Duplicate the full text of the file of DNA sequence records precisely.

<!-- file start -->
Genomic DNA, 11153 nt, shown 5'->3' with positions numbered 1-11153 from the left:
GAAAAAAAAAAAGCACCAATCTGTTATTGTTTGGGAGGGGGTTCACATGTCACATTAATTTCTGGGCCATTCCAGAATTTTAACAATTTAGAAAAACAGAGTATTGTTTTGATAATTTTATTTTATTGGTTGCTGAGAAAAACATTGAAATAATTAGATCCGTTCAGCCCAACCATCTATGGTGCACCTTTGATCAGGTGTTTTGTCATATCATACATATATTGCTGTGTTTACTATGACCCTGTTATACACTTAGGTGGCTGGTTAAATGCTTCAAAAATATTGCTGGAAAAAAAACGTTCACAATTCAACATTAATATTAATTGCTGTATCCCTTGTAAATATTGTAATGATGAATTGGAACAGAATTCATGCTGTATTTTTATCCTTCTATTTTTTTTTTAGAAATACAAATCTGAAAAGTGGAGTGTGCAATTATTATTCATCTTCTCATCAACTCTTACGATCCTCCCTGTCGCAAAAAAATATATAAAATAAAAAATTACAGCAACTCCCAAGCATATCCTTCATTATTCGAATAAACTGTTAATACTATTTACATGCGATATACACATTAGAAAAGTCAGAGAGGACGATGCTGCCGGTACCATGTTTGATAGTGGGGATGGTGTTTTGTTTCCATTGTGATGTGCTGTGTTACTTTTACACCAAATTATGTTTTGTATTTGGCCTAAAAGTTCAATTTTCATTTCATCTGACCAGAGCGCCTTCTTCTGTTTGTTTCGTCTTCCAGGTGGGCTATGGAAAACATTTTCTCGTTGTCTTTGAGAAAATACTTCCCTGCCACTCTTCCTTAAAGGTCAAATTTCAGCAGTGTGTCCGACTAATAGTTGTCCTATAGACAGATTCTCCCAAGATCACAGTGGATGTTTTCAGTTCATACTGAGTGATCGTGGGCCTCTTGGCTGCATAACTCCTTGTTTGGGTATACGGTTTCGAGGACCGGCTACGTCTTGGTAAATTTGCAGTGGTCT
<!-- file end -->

Genomic DNA, 11153 nt, shown 5'->3' with positions numbered 1-11153 from the left:
GAAAAAAAAAAAGCACCAATCTGTTATTGTTTGGGAGGGGGTTCACATGTCACATTAATTTCTGGGCCATTCCAGAATTTTAACAATTTAGAAAAACAGAGTATTGTTTTGATAATTTTATTTTATTGGTTGCTGAGAAAAACATTGAAATAATTAGATCCGTTCAGCCCAACCATCTATGGTGCACCTTTGATCAGGTGTTTTGTCATATCATACATATATTGCTGTGTTTACTATGACCCTGTTATACACTTAGGTGGCTGGTTAAATGCTTCAAAAATATTGCTGGAAAAAAAACGTTCACAATTCAACATTAATATTAATTGCTGTATCCCTTGTAAATATTGTAATGATGAATTGGAACAGAATTCATGCTGTATTTTTATCCTTCTATTTTTTTTTTAGAAATACAAATCTGAAAAGTGGAGTGTGCAATTATTATTCATCTTCTCATCAACTCTTACGATCCTCCCTGTCGCAAAAAAATATATAAAATAAAAAATTACAGCAACTCCCAAGCATATCCTTCATTATTCGAATAAACTGTTAATACTATTTACATGCGATATACACATTAGAAAAGTCAGAGAGGACGATGCTGCCGGTACCATGTTTGATAGTGGGGATGGTGTTTTGTTTCCATTGTGATGTGCTGTGTTACTTTTACACCAAATTATGTTTTGTATTTGGCCTAAAAGTTCAATTTTCATTTCATCTGACCAGAGCGCCTTCTTCTGTTTGTTTCGTCTTCCAGGTGGGCTATGGAAAACATTTTCTCGTTGTCTTTGAGAAAATACTTCCCTGCCACTCTTCCTTAAAGGTCAAATTTCAGCAGTGTGTCCGACTAATAGTTGTCCTATAGACAGATTCTCCCAAGATCACAGTGGATGTTTTCAGTTCATACTGAGTGATCGTGGGCCTCTTGGCTGCATAACTCCTTGTTTGGGTATACGGTTTCGAGGACCGGCTACGTCTTGGTAAATTTGCAGTGGTCT